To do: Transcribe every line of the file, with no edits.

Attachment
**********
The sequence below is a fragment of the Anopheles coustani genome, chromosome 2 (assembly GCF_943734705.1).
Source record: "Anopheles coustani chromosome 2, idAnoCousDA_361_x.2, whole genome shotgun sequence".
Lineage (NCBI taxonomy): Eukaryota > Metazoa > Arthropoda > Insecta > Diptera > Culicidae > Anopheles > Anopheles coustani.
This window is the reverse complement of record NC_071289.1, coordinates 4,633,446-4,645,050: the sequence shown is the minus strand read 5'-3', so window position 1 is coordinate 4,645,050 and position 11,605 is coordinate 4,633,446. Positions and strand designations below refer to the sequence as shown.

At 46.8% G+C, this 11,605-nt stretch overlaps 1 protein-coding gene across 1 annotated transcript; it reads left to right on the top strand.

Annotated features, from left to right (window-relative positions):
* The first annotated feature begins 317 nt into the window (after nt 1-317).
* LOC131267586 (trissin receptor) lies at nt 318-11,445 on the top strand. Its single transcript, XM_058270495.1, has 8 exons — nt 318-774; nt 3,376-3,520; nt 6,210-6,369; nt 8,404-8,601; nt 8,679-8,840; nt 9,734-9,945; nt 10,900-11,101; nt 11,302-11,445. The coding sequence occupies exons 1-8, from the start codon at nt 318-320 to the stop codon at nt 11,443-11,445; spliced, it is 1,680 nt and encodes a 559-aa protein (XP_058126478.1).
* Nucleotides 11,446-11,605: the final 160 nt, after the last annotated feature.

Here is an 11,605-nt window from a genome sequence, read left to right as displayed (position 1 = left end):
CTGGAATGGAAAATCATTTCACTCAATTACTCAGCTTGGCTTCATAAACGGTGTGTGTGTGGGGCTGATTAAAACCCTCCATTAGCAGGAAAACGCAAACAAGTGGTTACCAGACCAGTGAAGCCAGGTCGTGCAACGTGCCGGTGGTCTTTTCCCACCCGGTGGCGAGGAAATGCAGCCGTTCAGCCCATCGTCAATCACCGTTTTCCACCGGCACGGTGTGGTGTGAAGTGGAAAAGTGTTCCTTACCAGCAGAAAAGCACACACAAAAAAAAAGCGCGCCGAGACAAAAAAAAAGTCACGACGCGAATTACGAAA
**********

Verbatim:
The sequence below is a fragment of the Anopheles coustani genome, chromosome 2 (assembly GCF_943734705.1).
Source record: "Anopheles coustani chromosome 2, idAnoCousDA_361_x.2, whole genome shotgun sequence".
Lineage (NCBI taxonomy): Eukaryota > Metazoa > Arthropoda > Insecta > Diptera > Culicidae > Anopheles > Anopheles coustani.
This window is the reverse complement of record NC_071289.1, coordinates 4,633,446-4,645,050: the sequence shown is the minus strand read 5'-3', so window position 1 is coordinate 4,645,050 and position 11,605 is coordinate 4,633,446. Positions and strand designations below refer to the sequence as shown.

At 46.8% G+C, this 11,605-nt stretch overlaps 1 protein-coding gene across 1 annotated transcript; it reads left to right on the top strand.

Annotated features, from left to right (window-relative positions):
* The first annotated feature begins 317 nt into the window (after nt 1-317).
* LOC131267586 (trissin receptor) lies at nt 318-11,445 on the top strand. Its single transcript, XM_058270495.1, has 8 exons — nt 318-774; nt 3,376-3,520; nt 6,210-6,369; nt 8,404-8,601; nt 8,679-8,840; nt 9,734-9,945; nt 10,900-11,101; nt 11,302-11,445. The coding sequence occupies exons 1-8, from the start codon at nt 318-320 to the stop codon at nt 11,443-11,445; spliced, it is 1,680 nt and encodes a 559-aa protein (XP_058126478.1).
* Nucleotides 11,446-11,605: the final 160 nt, after the last annotated feature.

Here is an 11,605-nt window from a genome sequence, read left to right as displayed (position 1 = left end):
CTGGAATGGAAAATCATTTCACTCAATTACTCAGCTTGGCTTCATAAACGGTGTGTGTGTGGGGCTGATTAAAACCCTCCATTAGCAGGAAAACGCAAACAAGTGGTTACCAGACCAGTGAAGCCAGGTCGTGCAACGTGCCGGTGGTCTTTTCCCACCCGGTGGCGAGGAAATGCAGCCGTTCAGCCCATCGTCAATCACCGTTTTCCACCGGCACGGTGTGGTGTGAAGTGGAAAAGTGTTCCTTACCAGCAGAAAAGCACACACAAAAAAAAAGCGCGCCGAGACAAAAAAAAAGTCACGACGCGAATTACGAAA